Hollywood has a tendency to sugar coat even the best source material, but A Monster Calls is impressively heavy. For what is nominally a kids film it pulls no punches, as a boy is painfully forced to watch his mother die of cancer. The Monster in question is a huge living tree who visits the child at night to ready him for the end, striding down from atop the moorland each evening.

The moors of West Yorkshire and Lancashire are some of the most atmospheric landscapes in the UK, empty tops interrupted by radio towers and valleys with small mill towns and villages winding up them. There’s a deeper truth in the high moor and the top of the dales, and it is a very different type of Englishness to that usually found in Hollywood; A Monster Calls is, despite its topic, an American film at heart. Neither its main character nor Sigourney Weaver’s straight-laced grandmother have anything resembling a Lancashire accent, but generic English schoolteacher suffices in the circumstances.

Weaver’s clipped English is one of the few things that doesn’t sit right in an otherwise perfectly formed North. The production used locations ranging from Preston over to Ramsbottom north of Manchester and Marsden near Huddersfield to create a Pennine proto-town of low light and high summits. The snow lines on the tops and the glisten of wet stone houses is familiar, as is the rattle of diesel trains passing through to anyone who knows the peaks and the dales. It has been pointed out that Ness’ book and screenplay owe a debt to Ted Hughes and The Iron Man in its basic setup, a young boy encountering a huge beast who imparts deeper truth.

In The Iron Man Hughes’ troubled Hogarth encounters a metal giant and ends up saving the world, whereas Ness’ put-upon Connor only saves himself. Ness’ original teenage novel has something more deeply Hughesian to it than this superficial similarity though, the story drawing on on the central problem of coming to terms with deep time and moral ambiguity in an overwhelming world. The Iron Man was old, and so is Ness’ monster, older and bigger than anything Connor can imagine. The terrible American film adaption of Hughes’ dark fairy tale however lacks the atmosphere that Ness’ screenplay of his own book somehow keeps intact.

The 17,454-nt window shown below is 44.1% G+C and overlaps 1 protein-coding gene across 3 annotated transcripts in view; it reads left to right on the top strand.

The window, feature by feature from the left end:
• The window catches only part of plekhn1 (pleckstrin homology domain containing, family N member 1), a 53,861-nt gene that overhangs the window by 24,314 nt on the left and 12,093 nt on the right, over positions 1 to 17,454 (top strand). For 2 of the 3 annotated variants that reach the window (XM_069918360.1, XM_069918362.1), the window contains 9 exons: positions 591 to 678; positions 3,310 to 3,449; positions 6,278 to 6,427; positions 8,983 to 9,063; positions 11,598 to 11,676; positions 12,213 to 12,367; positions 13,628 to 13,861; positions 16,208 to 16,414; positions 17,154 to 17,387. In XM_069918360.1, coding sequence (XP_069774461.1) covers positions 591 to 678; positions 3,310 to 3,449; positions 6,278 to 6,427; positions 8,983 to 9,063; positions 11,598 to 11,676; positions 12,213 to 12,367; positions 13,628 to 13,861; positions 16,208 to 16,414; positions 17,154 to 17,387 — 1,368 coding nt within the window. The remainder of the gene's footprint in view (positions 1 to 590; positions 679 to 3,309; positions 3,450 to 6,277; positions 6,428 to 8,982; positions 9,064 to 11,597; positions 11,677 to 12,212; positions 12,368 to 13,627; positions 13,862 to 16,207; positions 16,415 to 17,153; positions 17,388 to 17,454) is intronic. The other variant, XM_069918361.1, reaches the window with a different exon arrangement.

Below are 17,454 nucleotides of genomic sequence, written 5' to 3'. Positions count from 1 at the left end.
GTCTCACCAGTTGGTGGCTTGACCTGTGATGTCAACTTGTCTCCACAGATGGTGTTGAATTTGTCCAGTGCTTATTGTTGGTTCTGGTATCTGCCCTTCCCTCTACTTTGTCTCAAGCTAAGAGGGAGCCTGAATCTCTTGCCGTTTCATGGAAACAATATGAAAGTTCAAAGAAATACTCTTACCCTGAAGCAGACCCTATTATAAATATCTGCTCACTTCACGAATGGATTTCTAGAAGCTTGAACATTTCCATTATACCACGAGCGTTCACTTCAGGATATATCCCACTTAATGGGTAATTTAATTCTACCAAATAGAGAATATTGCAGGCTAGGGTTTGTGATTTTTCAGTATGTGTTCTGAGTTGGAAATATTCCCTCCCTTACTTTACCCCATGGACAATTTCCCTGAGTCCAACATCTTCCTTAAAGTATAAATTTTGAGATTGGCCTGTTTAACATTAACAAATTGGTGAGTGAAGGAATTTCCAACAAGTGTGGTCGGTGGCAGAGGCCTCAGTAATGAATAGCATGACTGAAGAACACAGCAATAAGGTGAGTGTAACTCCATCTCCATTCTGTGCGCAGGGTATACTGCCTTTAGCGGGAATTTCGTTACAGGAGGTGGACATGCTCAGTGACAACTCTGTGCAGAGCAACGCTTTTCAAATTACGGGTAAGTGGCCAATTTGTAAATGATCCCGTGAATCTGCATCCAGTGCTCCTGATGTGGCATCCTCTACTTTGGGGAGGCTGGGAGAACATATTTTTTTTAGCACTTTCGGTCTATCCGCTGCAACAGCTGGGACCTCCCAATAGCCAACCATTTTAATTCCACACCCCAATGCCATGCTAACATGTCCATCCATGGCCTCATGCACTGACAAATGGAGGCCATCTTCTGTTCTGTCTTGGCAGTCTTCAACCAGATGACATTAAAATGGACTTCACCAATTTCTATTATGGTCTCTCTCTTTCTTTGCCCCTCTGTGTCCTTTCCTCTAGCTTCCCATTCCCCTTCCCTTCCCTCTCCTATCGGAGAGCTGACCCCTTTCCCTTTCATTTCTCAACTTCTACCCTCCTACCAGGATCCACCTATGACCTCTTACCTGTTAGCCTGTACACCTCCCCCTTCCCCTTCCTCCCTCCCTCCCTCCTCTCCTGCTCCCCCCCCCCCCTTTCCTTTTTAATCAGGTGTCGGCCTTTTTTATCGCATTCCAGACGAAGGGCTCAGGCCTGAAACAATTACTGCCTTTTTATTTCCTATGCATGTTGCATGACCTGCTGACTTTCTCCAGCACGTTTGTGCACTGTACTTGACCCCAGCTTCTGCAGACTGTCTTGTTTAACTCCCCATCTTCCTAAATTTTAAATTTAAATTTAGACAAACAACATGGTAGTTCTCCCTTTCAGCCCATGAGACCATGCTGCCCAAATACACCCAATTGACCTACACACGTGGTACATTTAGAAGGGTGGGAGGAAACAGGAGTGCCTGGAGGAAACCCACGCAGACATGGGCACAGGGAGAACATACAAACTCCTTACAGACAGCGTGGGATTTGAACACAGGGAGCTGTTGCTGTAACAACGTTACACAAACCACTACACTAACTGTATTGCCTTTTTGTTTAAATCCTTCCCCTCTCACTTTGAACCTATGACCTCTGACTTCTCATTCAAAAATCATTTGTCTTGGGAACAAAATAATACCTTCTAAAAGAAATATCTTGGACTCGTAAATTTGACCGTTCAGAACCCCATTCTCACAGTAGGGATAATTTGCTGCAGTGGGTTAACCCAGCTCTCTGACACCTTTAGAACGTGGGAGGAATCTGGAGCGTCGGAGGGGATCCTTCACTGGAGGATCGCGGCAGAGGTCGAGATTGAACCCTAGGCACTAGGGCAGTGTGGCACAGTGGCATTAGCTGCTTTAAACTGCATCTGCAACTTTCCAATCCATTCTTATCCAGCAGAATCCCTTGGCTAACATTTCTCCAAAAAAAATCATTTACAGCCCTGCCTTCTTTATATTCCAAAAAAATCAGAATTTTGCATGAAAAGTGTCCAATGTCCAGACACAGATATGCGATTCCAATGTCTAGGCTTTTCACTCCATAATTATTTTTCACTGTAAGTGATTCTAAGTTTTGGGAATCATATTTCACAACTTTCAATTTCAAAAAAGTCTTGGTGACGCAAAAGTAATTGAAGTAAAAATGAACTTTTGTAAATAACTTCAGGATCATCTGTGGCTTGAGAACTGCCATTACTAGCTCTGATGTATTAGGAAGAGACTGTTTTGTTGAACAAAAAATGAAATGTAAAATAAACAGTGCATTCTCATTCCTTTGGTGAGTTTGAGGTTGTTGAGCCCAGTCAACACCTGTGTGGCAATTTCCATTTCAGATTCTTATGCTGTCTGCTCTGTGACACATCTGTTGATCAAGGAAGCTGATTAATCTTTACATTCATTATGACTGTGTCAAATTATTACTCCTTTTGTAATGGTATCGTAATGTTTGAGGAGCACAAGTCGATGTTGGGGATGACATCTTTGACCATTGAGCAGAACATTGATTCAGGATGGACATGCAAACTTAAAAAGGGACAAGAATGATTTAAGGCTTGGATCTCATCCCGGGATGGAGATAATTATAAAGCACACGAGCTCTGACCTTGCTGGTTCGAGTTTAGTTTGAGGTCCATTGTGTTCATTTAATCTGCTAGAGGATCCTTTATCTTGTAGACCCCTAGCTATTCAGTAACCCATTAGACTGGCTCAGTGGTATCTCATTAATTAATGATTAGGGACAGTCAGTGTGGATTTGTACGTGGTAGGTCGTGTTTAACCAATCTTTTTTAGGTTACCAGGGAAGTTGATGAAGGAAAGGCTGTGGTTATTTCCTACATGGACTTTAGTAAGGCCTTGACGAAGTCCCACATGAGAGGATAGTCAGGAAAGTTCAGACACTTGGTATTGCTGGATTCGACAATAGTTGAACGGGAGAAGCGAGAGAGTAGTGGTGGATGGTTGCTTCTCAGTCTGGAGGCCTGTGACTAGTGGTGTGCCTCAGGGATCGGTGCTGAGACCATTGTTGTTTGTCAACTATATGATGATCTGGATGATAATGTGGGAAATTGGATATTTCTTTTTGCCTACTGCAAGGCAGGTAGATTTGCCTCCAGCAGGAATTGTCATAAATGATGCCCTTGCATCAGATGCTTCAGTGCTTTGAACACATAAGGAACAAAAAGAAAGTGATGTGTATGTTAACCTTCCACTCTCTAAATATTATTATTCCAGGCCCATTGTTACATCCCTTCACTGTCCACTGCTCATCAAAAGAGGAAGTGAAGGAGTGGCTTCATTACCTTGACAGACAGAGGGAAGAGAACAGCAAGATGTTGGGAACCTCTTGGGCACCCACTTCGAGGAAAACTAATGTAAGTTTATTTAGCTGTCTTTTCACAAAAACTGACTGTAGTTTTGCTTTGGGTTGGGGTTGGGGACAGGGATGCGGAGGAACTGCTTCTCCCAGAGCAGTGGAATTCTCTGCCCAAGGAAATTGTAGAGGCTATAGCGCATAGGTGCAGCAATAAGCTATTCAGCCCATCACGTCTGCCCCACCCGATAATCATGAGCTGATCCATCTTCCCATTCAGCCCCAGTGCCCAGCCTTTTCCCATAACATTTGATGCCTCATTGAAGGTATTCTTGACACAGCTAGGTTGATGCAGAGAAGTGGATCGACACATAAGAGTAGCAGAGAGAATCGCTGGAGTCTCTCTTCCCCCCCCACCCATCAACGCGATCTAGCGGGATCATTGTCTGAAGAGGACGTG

Felicity Jones is equally good as Connor’s cancer-stricken young mother, and Toby Kebbel adds some relative authenticity as his absent father (he’s from Wakefield, and stood next to Sigourney Weaver the difference in geography is all too tangible), both parents still recovering from marrying and having Conor too young. Liam Neeson is somewhat less impressive doing his Aslan voice as the Monster, who if anything we see a touch too much of to capture its ephemerality, the towering figure being strangely well lit in the slate grey Pennine rain. There is also a heavy-handed suggestion that the Monster has some kind of commonality with Connor’s dead grandfather, skewing the magic somewhat and reducing it to an instrumental figment of childish fantasy.

The crux of Ness’ story is the way in which different people approach the inevitability of the death of a loved one. In a scene at the very end of the film as they race to the hospital to be with Connor’s flagging mother as she dies, Weaver’s grandmother and Connor end up trapped in the rain at a railway crossing and are forced to admit that they are both dealing with the same thing in differing ways. The last fifteen minutes of the film are heart-wrenching, as there was never going to be any twist or reprieve. Mummy doesn’t go to heaven, but disappears into a dark black hole. There is no room for the church in Ness’ vision of death either ; both the book and the film are critical of religion’s simple linear explanations and claims to a monopoly on spirituality. Healing is to be found on the moors rather than at the altar.

What Ness shares with Hughes ultimately is not just the superficially similar spectre of a giant appearing in the night, but of a deeper approach and reflection on what it means to live, and accepting that depth and pain is necessary. As Hughes wrote in one of his letters, “The only time most people feel alive is when they’re suffering, when something overwhelms their ordinary, careful armour, and the naked child is flung out onto the world. That’s why the things that are worst to undergo are best to remember. But when that child gets buried away under their adaptive and protective shells—he becomes one of the walking dead, a monster.”